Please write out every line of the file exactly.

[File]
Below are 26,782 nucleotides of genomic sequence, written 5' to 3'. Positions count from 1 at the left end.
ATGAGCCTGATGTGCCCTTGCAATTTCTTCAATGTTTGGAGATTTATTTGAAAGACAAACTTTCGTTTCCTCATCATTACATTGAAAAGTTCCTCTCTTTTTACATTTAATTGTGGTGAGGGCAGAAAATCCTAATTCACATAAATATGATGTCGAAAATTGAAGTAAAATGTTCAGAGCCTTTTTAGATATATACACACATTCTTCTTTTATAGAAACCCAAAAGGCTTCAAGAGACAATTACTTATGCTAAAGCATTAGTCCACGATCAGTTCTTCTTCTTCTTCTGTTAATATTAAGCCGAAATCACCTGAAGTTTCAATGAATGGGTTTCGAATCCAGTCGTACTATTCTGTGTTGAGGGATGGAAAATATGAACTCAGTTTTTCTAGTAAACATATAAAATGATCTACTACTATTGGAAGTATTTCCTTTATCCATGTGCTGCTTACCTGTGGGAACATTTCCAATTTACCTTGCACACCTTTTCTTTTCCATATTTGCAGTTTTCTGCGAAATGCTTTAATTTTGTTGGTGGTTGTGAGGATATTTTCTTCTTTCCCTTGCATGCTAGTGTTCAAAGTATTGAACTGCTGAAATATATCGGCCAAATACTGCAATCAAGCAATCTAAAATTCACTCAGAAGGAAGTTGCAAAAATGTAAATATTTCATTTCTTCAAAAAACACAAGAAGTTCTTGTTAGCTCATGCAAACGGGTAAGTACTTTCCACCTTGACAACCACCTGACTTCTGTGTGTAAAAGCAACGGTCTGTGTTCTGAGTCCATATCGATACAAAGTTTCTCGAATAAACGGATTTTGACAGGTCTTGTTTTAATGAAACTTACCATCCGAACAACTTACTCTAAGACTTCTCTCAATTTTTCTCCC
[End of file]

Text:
Below are 26,782 nucleotides of genomic sequence, written 5' to 3'. Positions count from 1 at the left end.
ATGAGCCTGATGTGCCCTTGCAATTTCTTCAATGTTTGGAGATTTATTTGAAAGACAAACTTTCGTTTCCTCATCATTACATTGAAAAGTTCCTCTCTTTTTACATTTAATTGTGGTGAGGGCAGAAAATCCTAATTCACATAAATATGATGTCGAAAATTGAAGTAAAATGTTCAGAGCCTTTTTAGATATATACACACATTCTTCTTTTATAGAAACCCAAAAGGCTTCAAGAGACAATTACTTATGCTAAAGCATTAGTCCACGATCAGTTCTTCTTCTTCTTCTGTTAATATTAAGCCGAAATCACCTGAAGTTTCAATGAATGGGTTTCGAATCCAGTCGTACTATTCTGTGTTGAGGGATGGAAAATATGAACTCAGTTTTTCTAGTAAACATATAAAATGATCTACTACTATTGGAAGTATTTCCTTTATCCATGTGCTGCTTACCTGTGGGAACATTTCCAATTTACCTTGCACACCTTTTCTTTTCCATATTTGCAGTTTTCTGCGAAATGCTTTAATTTTGTTGGTGGTTGTGAGGATATTTTCTTCTTTCCCTTGCATGCTAGTGTTCAAAGTATTGAACTGCTGAAATATATCGGCCAAATACTGCAATCAAGCAATCTAAAATTCACTCAGAAGGAAGTTGCAAAAATGTAAATATTTCATTTCTTCAAAAAACACAAGAAGTTCTTGTTAGCTCATGCAAACGGGTAAGTACTTTCCACCTTGACAACCACCTGACTTCTGTGTGTAAAAGCAACGGTCTGTGTTCTGAGTCCATATCGATACAAAGTTTCTCGAATAAACGGATTTTGACAGGTCTTGTTTTAATGAAACTTACCATCCGAACAACTTACTCTAAGACTTCTCTCAATTTTTCTCCC